It is not enough to point out that creatures with no rational capacities are not persons. Clearly there is nothing amiss with pigeons, even though they do not have rational capacities. A vindication of normativity has to show what is amiss with failing to conform to reason on this or that occasion.
At this point I have to admit that I no longer understand the sense of puzzlement. What is amiss with failing to conform to reason is just that. It can be specified further: it may be defrauding a person of his money, or it may be wasting one's talent, or missing an opportunity to make a lot of money, or remaining confused about black holes. It all depends on the nature of the reasons one flouted. But clearly that is not the puzzle. It has something to do with vindicating reasons or normativity in general, without assuming their cogency. So what is it? We do know that people who flout reason sometimes prosper. Is the desire for some further vindication of reasons a hope that philosophical argument can show this to be an illusion? But there is no illusion there.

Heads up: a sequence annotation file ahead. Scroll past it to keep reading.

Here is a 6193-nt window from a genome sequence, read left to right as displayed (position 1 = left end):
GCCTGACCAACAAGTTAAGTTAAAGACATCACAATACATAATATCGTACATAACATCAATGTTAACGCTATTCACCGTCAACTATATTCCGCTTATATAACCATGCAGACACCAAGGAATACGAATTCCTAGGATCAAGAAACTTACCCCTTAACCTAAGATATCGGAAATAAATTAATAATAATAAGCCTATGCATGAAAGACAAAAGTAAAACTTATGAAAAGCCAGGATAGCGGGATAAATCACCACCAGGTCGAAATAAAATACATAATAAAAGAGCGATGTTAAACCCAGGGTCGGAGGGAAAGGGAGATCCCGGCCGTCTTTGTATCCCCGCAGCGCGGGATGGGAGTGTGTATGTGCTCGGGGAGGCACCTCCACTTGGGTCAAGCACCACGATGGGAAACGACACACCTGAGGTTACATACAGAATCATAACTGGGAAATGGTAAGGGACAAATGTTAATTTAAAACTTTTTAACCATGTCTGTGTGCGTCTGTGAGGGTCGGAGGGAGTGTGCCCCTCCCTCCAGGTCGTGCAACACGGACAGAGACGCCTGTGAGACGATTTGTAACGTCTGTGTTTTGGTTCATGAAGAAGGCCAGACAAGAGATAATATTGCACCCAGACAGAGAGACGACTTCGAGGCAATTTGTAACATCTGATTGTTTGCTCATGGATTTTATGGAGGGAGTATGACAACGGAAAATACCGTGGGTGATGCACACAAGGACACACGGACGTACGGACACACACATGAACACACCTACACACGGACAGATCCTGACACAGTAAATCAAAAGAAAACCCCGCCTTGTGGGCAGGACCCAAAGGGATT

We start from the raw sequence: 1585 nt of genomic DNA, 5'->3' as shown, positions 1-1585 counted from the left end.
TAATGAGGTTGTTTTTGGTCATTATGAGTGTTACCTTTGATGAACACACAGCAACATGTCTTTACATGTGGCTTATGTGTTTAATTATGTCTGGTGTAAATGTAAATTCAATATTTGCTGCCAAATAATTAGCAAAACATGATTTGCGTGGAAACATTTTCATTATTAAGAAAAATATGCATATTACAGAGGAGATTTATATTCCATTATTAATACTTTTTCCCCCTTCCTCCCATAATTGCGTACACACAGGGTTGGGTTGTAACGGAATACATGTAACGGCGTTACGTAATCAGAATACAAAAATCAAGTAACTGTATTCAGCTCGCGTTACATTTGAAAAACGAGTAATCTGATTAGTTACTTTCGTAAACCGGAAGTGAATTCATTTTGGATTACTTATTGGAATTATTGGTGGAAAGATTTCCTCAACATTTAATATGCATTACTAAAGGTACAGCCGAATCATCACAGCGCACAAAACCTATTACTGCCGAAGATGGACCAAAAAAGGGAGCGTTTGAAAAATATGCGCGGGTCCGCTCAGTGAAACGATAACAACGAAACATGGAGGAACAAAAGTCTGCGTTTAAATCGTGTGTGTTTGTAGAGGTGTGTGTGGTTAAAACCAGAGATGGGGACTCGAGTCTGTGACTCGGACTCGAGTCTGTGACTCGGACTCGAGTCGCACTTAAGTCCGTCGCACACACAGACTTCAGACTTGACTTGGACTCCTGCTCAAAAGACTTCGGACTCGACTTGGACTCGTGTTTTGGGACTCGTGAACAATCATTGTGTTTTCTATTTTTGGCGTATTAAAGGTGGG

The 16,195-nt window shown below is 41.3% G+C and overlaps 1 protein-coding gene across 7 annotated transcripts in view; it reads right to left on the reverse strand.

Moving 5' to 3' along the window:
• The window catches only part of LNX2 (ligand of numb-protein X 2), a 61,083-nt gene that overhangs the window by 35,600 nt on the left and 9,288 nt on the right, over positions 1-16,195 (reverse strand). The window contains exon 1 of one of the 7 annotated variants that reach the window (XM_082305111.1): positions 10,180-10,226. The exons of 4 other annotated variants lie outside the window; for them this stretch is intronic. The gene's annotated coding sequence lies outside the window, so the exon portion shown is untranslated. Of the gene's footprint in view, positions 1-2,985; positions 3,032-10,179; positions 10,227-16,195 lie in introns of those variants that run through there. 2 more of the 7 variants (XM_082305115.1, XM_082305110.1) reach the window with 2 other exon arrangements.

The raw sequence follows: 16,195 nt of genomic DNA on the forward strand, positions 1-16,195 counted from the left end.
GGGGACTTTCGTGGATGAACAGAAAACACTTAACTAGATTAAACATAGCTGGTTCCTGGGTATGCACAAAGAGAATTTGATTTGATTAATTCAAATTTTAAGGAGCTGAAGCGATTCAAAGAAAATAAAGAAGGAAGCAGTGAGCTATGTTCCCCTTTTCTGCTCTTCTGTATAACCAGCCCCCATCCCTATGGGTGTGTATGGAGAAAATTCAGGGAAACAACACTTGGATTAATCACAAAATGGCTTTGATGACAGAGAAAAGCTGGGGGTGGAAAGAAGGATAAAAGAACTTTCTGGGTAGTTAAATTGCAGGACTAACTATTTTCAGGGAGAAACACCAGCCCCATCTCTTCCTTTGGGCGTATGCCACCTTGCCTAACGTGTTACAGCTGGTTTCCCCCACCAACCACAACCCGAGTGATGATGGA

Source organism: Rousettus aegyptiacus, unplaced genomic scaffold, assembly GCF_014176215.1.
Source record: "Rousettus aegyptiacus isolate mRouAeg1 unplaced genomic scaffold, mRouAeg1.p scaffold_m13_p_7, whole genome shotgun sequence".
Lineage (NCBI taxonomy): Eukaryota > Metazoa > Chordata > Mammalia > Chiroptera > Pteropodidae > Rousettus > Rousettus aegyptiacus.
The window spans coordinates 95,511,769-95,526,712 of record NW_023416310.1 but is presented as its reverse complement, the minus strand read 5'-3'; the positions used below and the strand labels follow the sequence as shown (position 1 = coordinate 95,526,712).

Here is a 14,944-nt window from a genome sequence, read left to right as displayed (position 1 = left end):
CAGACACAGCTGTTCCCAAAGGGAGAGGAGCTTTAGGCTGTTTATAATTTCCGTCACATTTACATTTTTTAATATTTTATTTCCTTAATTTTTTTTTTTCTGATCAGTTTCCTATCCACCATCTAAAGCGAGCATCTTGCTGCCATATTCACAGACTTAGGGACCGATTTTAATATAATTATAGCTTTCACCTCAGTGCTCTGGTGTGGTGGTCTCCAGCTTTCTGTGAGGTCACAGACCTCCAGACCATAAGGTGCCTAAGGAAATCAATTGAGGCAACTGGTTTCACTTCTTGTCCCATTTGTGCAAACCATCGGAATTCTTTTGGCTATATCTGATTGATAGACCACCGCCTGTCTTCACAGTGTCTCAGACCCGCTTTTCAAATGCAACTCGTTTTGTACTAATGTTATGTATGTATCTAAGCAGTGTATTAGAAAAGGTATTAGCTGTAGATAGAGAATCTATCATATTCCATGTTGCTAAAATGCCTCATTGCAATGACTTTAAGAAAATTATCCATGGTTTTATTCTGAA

- J. Raz, 'Reason, Reasons and Normativity', pp.28-9.